The corporation filed an Urgent Motion48 to lift the January 27, 2004 Order of the RTC, but before the RTC could resolve the motion, the corporation filed a petition for certiorari with injunctive relief in the CA, docketed as CA-G.R. SP No. 82171. The following allegations were made:

    A. THE RESPONDENT JUDGE GRAVELY ABUSED HIS DISCRETION AND ACTED WITHOUT OR IN EXCESS OF JURISDICTION AND VIOLATED PETITIONER'S RIGHT TO DUE PROCESS IN ISSUING THE ORDER OF 12 SEPTEMBER 2003 (Annex "F") GRANTING THE MOTION OF THE DEFENDANTS (Private Respondents herein) FOR THE CREATION OF A MANAGEMENT COMMITTEE PENDENTE LITE, AND IN NOT RESOLVING BUT INSTEAD MOOTING PETITIONER'S MOTION FOR RECONSIDERATION (Annex "G") AND SUPPLEMENTAL MOTION FOR RECONSIDERATION OF SAID ORDER (Annex "H").

    B. THE RESPONDENT JUDGE GRAVELY ABUSED HIS DISCRETION AND ACTED WITHOUT OR IN EXCESS OF JURISDICTION AND VIOLATED PETITIONER'S RIGHT TO DUE PROCESS IN ISSUING THE SUPPLEMENTARY ORDER DATED OCTOBER 15, 2003 (Annex "I"), AND IN NOT RESOLVING BUT INSTEAD MOOTING PETITIONER'S MOTION FOR RECONSIDERATION OF SAID ORDER (Annex "J").

    C. THE RESPONDENT JUDGE GRAVELY ABUSED HIS DISCRETION AND ACTED WITHOUT OR IN EXCESS OF JURISDICTION AND VIOLATED PETITIONER'S RIGHT TO DUE PROCESS IN ISSUING THE ORDER DATED DECEMBER 19, 2003 (Annex "P"), AND IN NOT RESOLVING BUT INSTEAD MOOTING PETITIONER'S MOTION FOR RECONSIDERATION OF SAID ORDER (Annex "Q").

    D. THE RESPONDENT JUDGE GRAVELY ABUSED HIS DISCRETION AND ACTED WITHOUT OR IN EXCESS OF JURISDICTION AND VIOLATED PETITIONER'S RIGHT TO DUE PROCESS IN ISSUING THE ORDER DATED JANUARY 27, 2004 (Annex "S") AND IN NOT RESOLVING BUT INSTEAD MOOTING PETITIONER'S URGENT MOTION TO LIFT ORDER DATED JANUARY 27, 2004 (Annex "T").49

    The appellate court set the hearing on the plea for injunctive relief.50

    On June 29, 2005, the CA rendered judgment granting the petition and nullifying the orders issued by the RTC. The fallo of the decision reads:

    WHEREFORE, in view of the foregoing, the petition is GRANTED. The Orders of September 12, 2003, October 15, 2003, December 19, 2003 and January 27, 2004, are hereby ANNULLED and SET ASIDE. The instant case is remanded to the Regional Trial Court of

    Manila, Branch 46, for further proceedings with special instructions to resolve the same with deliberate dispatch in accordance with the rules on summary procedure as defined by the Interim Rules of Procedure for Intra-Corporate Controversies. No pronouncement as to cost.

    SO ORDERED.51

    The CA ruled that respondents failed to prove a requirement for the creation of a management committee under Section 1, Rule 9 of the Interim Rules: that there was imminent danger of massive dissipation, loss, wastage or destruction of assets and other properties of the corporation. The appellate court declared that other than the bare allegations of Sy Chim and Felicidad Chan Sy that they could not protect their interests because of dissention among themselves on the one hand, and members of the board of directors on the other, they failed to show that the business operations of the corporation were paralyzed. The CA emphasized that the creation of a management committee is for the benefit of all the interested parties, not exclusively for the benefit of the party at whose instance it is to be created. The appellate court stated that a simple turn over of pertinent receipts would facilitate the accounting sought for, without resorting to the creation of a management committee; the accuracy of the validity of the accounting report made as basis of the complaint for accounting and damages should then be validated during trial on the merits. Citing Jacinto v. First Women's Credit Corporation,52 the CA ruled that the trial court abused its discretion amounting to excess of jurisdiction in ordering the creation of a management committee pendente lite.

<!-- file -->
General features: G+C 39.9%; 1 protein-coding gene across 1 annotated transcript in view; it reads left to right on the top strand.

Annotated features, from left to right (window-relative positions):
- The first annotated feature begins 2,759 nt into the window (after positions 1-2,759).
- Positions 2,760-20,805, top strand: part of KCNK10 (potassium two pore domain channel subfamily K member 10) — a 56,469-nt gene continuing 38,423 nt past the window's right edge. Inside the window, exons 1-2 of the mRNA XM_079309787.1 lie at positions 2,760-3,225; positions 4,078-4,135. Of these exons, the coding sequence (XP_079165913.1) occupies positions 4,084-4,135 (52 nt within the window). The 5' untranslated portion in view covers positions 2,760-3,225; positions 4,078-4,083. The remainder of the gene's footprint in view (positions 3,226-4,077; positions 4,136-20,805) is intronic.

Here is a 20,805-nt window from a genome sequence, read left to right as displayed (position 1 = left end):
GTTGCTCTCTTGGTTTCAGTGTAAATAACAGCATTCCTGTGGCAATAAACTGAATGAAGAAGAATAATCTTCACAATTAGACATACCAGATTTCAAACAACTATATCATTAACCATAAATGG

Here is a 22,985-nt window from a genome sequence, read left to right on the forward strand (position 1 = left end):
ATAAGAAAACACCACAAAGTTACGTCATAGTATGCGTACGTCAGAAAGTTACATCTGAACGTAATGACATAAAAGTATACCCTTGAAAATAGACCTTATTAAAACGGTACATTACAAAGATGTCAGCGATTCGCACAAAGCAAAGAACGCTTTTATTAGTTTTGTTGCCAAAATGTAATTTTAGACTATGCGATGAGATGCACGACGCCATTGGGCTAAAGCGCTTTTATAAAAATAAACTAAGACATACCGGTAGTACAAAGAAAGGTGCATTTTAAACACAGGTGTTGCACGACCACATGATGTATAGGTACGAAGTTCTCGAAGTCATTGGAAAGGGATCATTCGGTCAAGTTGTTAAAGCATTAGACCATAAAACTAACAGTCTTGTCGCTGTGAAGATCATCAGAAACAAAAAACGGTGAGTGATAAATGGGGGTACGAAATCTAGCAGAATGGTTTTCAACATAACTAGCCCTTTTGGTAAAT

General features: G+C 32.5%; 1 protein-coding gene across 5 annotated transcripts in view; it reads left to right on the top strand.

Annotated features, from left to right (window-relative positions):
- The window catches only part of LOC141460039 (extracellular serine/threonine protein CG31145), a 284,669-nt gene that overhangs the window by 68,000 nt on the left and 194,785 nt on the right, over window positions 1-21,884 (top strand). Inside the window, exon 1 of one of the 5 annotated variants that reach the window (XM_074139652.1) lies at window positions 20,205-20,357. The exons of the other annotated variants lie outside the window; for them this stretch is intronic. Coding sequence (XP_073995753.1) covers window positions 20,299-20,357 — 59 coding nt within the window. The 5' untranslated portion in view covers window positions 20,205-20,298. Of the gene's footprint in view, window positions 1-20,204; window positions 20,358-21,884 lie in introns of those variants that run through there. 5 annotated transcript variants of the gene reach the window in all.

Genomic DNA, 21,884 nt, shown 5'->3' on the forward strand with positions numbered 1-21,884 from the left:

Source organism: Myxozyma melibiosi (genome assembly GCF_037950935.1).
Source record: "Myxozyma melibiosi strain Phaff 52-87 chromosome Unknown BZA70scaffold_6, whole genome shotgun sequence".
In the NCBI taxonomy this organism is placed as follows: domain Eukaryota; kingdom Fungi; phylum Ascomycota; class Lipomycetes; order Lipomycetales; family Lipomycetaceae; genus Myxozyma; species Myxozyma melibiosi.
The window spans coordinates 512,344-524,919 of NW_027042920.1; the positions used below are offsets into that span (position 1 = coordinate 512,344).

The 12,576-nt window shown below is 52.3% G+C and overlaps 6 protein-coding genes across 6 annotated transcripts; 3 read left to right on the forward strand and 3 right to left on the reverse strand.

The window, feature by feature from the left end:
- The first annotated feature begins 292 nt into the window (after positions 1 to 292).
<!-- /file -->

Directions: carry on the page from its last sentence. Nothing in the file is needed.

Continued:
The CA also ruled that the trial court abused its discretion in designating a comptroller and an accounting firm to assess the corporation's financial books and records. The CA stated that the appointment of a comptroller was not authorized by the Interim Rules. Thus, while Section 2, Rule 9 of the Interim Rules allows the appointment of a receiver, there was no point in discussing the same since the trial court committed abuse of its discretion in creating a management committee. The CA concluded that, when the trial court created a management committee and designated an auditing firm and a comptroller, it thereby imposed additional burden on the corporation.

    The CA likewise declared that "the order imposing a limitation of Five Hundred Thousand Pesos (P500,000.00) disbursement without prior court approval was likewise unnecessary and has no direct bearing to the issue involved in the case pending before the court a quo.

    Spouses Sy Chim and Felicidad Chan Sy filed a motion for the partial reconsideration of the decision, which the appellate court denied.53

    Said spouses, now petitioners, filed the instant Petition for Review on Certiorari, alleging that:

    I

    RESPONDENT COURT OF APPEALS ERRED IN INTERPRETING SECTION 1, RULE 9 OF THE INTERIM RULES OF PROCEDURE GOVERNING INTRA-CORPORATE CONTROVERSIES BECAUSE IT FAILS TO GIVE FULL FORCE AND EFFECT TO THE PROTECTIVE POWERS OF THE COURT.

    II

    RESPONDENT COURT OF APPEALS ERRED IN RULING THAT THE AUDIT AND ASSESSMENT OF THE CORPORATE BOOKS AND RECORDS OF THE CORPORATION IS UNNECESSARY AND IS MORE THAN WHAT THE CASE DEMANDS.

    III

    RESPONDENT COURT OF APPEALS ERRED IN RULING ON THE 8 AUGUST 2003 ORDER OF THE TRIAL COURT DIRECTING THE CONDUCT OF AN AUDIT OF THE BOOKS AND RECORDS OF SY SIY HO & SONS, INC. (SSHI) BECAUSE SUCH ORDER WAS NOT COVERED BY THE PETITION BEFORE THE COURT OF APPEALS.

    IV